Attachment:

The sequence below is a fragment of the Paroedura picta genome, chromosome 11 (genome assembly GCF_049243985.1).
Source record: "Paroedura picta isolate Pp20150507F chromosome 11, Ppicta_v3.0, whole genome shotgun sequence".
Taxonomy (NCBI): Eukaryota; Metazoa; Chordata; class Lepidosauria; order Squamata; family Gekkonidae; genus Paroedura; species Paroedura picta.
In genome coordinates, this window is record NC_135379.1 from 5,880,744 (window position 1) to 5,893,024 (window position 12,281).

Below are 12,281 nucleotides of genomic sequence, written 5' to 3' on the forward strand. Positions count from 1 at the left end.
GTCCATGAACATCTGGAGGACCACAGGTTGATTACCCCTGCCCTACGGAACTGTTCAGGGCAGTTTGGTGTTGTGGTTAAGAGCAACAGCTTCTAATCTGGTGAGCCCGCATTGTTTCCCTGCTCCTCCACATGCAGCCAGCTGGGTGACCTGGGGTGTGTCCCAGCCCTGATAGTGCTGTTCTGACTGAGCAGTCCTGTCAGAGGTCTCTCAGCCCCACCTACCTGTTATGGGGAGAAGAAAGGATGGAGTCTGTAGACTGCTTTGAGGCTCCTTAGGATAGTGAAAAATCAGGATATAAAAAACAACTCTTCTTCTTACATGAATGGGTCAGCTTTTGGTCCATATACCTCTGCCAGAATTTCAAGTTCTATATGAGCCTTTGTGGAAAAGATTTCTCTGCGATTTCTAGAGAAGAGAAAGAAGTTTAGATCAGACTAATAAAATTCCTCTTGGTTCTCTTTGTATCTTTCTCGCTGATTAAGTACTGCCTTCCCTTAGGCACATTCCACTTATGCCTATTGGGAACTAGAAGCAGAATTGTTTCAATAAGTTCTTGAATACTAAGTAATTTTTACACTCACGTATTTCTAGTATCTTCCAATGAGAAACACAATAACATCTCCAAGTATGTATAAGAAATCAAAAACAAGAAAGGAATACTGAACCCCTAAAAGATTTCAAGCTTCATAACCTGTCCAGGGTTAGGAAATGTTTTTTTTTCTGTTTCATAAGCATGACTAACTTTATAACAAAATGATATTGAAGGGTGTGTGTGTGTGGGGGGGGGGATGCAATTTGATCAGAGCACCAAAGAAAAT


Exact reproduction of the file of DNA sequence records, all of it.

The sequence below is a fragment of the Paroedura picta genome, chromosome 11 (genome assembly GCF_049243985.1).
Source record: "Paroedura picta isolate Pp20150507F chromosome 11, Ppicta_v3.0, whole genome shotgun sequence".
Taxonomy (NCBI): Eukaryota; Metazoa; Chordata; class Lepidosauria; order Squamata; family Gekkonidae; genus Paroedura; species Paroedura picta.
In genome coordinates, this window is record NC_135379.1 from 5,880,744 (window position 1) to 5,893,024 (window position 12,281).

Below are 12,281 nucleotides of genomic sequence, written 5' to 3' on the forward strand. Positions count from 1 at the left end.
GTCCATGAACATCTGGAGGACCACAGGTTGATTACCCCTGCCCTACGGAACTGTTCAGGGCAGTTTGGTGTTGTGGTTAAGAGCAACAGCTTCTAATCTGGTGAGCCCGCATTGTTTCCCTGCTCCTCCACATGCAGCCAGCTGGGTGACCTGGGGTGTGTCCCAGCCCTGATAGTGCTGTTCTGACTGAGCAGTCCTGTCAGAGGTCTCTCAGCCCCACCTACCTGTTATGGGGAGAAGAAAGGATGGAGTCTGTAGACTGCTTTGAGGCTCCTTAGGATAGTGAAAAATCAGGATATAAAAAACAACTCTTCTTCTTACATGAATGGGTCAGCTTTTGGTCCATATACCTCTGCCAGAATTTCAAGTTCTATATGAGCCTTTGTGGAAAAGATTTCTCTGCGATTTCTAGAGAAGAGAAAGAAGTTTAGATCAGACTAATAAAATTCCTCTTGGTTCTCTTTGTATCTTTCTCGCTGATTAAGTACTGCCTTCCCTTAGGCACATTCCACTTATGCCTATTGGGAACTAGAAGCAGAATTGTTTCAATAAGTTCTTGAATACTAAGTAATTTTTACACTCACGTATTTCTAGTATCTTCCAATGAGAAACACAATAACATCTCCAAGTATGTATAAGAAATCAAAAACAAGAAAGGAATACTGAACCCCTAAAAGATTTCAAGCTTCATAACCTGTCCAGGGTTAGGAAATGTTTTTTTTTCTGTTTCATAAGCATGACTAACTTTATAACAAAATGATATTGAAGGGTGTGTGTGTGTGGGGGGGGGGATGCAATTTGATCAGAGCACCAAAGAAAAT